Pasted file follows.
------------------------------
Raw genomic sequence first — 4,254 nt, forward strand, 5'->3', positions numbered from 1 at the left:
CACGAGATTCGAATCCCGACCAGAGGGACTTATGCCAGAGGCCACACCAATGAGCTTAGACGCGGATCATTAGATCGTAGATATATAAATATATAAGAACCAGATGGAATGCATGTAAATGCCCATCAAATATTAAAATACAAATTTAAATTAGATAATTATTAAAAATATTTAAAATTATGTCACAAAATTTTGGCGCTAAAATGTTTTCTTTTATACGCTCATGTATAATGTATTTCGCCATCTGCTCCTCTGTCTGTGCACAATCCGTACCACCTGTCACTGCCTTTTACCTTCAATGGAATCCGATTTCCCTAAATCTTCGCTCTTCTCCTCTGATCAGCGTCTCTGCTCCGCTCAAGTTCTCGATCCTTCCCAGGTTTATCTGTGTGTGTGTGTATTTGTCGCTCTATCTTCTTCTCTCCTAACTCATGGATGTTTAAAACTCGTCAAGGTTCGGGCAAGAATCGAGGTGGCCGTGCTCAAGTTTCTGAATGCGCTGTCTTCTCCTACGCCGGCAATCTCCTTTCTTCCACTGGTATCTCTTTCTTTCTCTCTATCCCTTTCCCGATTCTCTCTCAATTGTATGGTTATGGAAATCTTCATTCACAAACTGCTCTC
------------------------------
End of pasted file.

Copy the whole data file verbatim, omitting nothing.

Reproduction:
Raw genomic sequence first — 4,254 nt, forward strand, 5'->3', positions numbered from 1 at the left:
CACGAGATTCGAATCCCGACCAGAGGGACTTATGCCAGAGGCCACACCAATGAGCTTAGACGCGGATCATTAGATCGTAGATATATAAATATATAAGAACCAGATGGAATGCATGTAAATGCCCATCAAATATTAAAATACAAATTTAAATTAGATAATTATTAAAAATATTTAAAATTATGTCACAAAATTTTGGCGCTAAAATGTTTTCTTTTATACGCTCATGTATAATGTATTTCGCCATCTGCTCCTCTGTCTGTGCACAATCCGTACCACCTGTCACTGCCTTTTACCTTCAATGGAATCCGATTTCCCTAAATCTTCGCTCTTCTCCTCTGATCAGCGTCTCTGCTCCGCTCAAGTTCTCGATCCTTCCCAGGTTTATCTGTGTGTGTGTGTATTTGTCGCTCTATCTTCTTCTCTCCTAACTCATGGATGTTTAAAACTCGTCAAGGTTCGGGCAAGAATCGAGGTGGCCGTGCTCAAGTTTCTGAATGCGCTGTCTTCTCCTACGCCGGCAATCTCCTTTCTTCCACTGGTATCTCTTTCTTTCTCTCTATCCCTTTCCCGATTCTCTCTCAATTGTATGGTTATGGAAATCTTCATTCACAAACTGCTCTC